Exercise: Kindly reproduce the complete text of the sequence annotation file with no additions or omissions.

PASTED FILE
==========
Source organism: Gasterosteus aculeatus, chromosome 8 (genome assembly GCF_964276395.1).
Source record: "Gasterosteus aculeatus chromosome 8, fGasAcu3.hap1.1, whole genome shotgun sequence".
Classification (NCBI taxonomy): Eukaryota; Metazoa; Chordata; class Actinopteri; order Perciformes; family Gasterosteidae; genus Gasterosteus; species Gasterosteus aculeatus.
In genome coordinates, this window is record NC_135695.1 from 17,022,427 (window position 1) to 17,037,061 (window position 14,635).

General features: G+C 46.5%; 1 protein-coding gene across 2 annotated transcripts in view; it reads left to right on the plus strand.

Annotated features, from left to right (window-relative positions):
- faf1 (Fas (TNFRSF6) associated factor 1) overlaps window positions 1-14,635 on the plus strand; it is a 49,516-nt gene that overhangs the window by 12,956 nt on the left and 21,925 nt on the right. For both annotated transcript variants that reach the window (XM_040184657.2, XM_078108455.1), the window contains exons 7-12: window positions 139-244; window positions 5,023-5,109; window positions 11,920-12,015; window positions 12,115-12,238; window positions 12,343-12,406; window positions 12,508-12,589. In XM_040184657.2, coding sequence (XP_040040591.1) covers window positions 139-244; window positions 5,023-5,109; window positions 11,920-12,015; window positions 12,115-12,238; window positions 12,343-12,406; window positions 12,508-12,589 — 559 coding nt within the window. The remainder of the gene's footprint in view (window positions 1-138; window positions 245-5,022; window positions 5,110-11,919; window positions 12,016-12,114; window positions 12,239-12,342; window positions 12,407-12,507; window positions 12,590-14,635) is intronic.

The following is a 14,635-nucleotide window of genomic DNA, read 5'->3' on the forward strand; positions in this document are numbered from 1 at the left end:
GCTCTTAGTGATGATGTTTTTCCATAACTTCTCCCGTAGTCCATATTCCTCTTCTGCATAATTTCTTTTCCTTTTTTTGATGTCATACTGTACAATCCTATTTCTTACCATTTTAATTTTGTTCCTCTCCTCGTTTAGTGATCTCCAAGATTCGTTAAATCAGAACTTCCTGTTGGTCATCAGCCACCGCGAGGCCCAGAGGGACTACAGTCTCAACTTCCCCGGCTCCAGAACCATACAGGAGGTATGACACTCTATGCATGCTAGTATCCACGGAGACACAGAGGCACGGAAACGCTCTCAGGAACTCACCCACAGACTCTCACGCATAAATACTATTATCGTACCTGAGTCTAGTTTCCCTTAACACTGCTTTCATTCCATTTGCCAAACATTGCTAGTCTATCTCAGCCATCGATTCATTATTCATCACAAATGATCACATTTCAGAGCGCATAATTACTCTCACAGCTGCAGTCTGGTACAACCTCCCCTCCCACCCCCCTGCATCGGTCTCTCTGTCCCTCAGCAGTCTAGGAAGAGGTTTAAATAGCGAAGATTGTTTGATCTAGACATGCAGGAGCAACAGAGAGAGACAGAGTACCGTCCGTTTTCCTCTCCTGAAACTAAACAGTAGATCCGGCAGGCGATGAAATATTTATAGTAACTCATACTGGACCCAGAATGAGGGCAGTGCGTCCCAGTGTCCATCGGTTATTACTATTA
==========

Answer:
Source organism: Gasterosteus aculeatus, chromosome 8 (genome assembly GCF_964276395.1).
Source record: "Gasterosteus aculeatus chromosome 8, fGasAcu3.hap1.1, whole genome shotgun sequence".
Classification (NCBI taxonomy): Eukaryota; Metazoa; Chordata; class Actinopteri; order Perciformes; family Gasterosteidae; genus Gasterosteus; species Gasterosteus aculeatus.
In genome coordinates, this window is record NC_135695.1 from 17,022,427 (window position 1) to 17,037,061 (window position 14,635).

General features: G+C 46.5%; 1 protein-coding gene across 2 annotated transcripts in view; it reads left to right on the plus strand.

Annotated features, from left to right (window-relative positions):
- faf1 (Fas (TNFRSF6) associated factor 1) overlaps window positions 1-14,635 on the plus strand; it is a 49,516-nt gene that overhangs the window by 12,956 nt on the left and 21,925 nt on the right. For both annotated transcript variants that reach the window (XM_040184657.2, XM_078108455.1), the window contains exons 7-12: window positions 139-244; window positions 5,023-5,109; window positions 11,920-12,015; window positions 12,115-12,238; window positions 12,343-12,406; window positions 12,508-12,589. In XM_040184657.2, coding sequence (XP_040040591.1) covers window positions 139-244; window positions 5,023-5,109; window positions 11,920-12,015; window positions 12,115-12,238; window positions 12,343-12,406; window positions 12,508-12,589 — 559 coding nt within the window. The remainder of the gene's footprint in view (window positions 1-138; window positions 245-5,022; window positions 5,110-11,919; window positions 12,016-12,114; window positions 12,239-12,342; window positions 12,407-12,507; window positions 12,590-14,635) is intronic.

The following is a 14,635-nucleotide window of genomic DNA, read 5'->3' on the forward strand; positions in this document are numbered from 1 at the left end:
GCTCTTAGTGATGATGTTTTTCCATAACTTCTCCCGTAGTCCATATTCCTCTTCTGCATAATTTCTTTTCCTTTTTTTGATGTCATACTGTACAATCCTATTTCTTACCATTTTAATTTTGTTCCTCTCCTCGTTTAGTGATCTCCAAGATTCGTTAAATCAGAACTTCCTGTTGGTCATCAGCCACCGCGAGGCCCAGAGGGACTACAGTCTCAACTTCCCCGGCTCCAGAACCATACAGGAGGTATGACACTCTATGCATGCTAGTATCCACGGAGACACAGAGGCACGGAAACGCTCTCAGGAACTCACCCACAGACTCTCACGCATAAATACTATTATCGTACCTGAGTCTAGTTTCCCTTAACACTGCTTTCATTCCATTTGCCAAACATTGCTAGTCTATCTCAGCCATCGATTCATTATTCATCACAAATGATCACATTTCAGAGCGCATAATTACTCTCACAGCTGCAGTCTGGTACAACCTCCCCTCCCACCCCCCTGCATCGGTCTCTCTGTCCCTCAGCAGTCTAGGAAGAGGTTTAAATAGCGAAGATTGTTTGATCTAGACATGCAGGAGCAACAGAGAGAGACAGAGTACCGTCCGTTTTCCTCTCCTGAAACTAAACAGTAGATCCGGCAGGCGATGAAATATTTATAGTAACTCATACTGGACCCAGAATGAGGGCAGTGCGTCCCAGTGTCCATCGGTTATTACTATTA